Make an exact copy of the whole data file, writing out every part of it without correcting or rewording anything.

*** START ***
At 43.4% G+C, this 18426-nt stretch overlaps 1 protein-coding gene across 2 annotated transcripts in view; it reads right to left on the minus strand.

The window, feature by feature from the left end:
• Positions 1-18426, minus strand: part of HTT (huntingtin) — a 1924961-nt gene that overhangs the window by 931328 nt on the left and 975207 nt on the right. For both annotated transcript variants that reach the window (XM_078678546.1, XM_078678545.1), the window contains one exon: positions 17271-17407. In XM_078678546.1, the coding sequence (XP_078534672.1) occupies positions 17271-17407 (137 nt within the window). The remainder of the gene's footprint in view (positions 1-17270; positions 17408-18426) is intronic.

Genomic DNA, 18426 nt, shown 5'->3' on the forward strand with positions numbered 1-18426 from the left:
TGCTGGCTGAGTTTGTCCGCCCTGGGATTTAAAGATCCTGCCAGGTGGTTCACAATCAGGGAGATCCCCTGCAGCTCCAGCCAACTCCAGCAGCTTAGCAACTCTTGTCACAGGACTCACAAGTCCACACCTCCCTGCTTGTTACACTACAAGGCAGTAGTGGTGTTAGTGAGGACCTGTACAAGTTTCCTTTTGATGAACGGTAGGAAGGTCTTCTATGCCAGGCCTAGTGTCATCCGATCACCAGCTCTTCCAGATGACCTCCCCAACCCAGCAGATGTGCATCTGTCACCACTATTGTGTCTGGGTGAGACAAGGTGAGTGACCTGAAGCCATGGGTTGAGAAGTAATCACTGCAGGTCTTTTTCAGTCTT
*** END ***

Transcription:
At 43.4% G+C, this 18426-nt stretch overlaps 1 protein-coding gene across 2 annotated transcripts in view; it reads right to left on the minus strand.

The window, feature by feature from the left end:
• Positions 1-18426, minus strand: part of HTT (huntingtin) — a 1924961-nt gene that overhangs the window by 931328 nt on the left and 975207 nt on the right. For both annotated transcript variants that reach the window (XM_078678546.1, XM_078678545.1), the window contains one exon: positions 17271-17407. In XM_078678546.1, the coding sequence (XP_078534672.1) occupies positions 17271-17407 (137 nt within the window). The remainder of the gene's footprint in view (positions 1-17270; positions 17408-18426) is intronic.

Genomic DNA, 18426 nt, shown 5'->3' on the forward strand with positions numbered 1-18426 from the left:
TGCTGGCTGAGTTTGTCCGCCCTGGGATTTAAAGATCCTGCCAGGTGGTTCACAATCAGGGAGATCCCCTGCAGCTCCAGCCAACTCCAGCAGCTTAGCAACTCTTGTCACAGGACTCACAAGTCCACACCTCCCTGCTTGTTACACTACAAGGCAGTAGTGGTGTTAGTGAGGACCTGTACAAGTTTCCTTTTGATGAACGGTAGGAAGGTCTTCTATGCCAGGCCTAGTGTCATCCGATCACCAGCTCTTCCAGATGACCTCCCCAACCCAGCAGATGTGCATCTGTCACCACTATTGTGTCTGGGTGAGACAAGGTGAGTGACCTGAAGCCATGGGTTGAGAAGTAATCACTGCAGGTCTTTTTCAGTCTT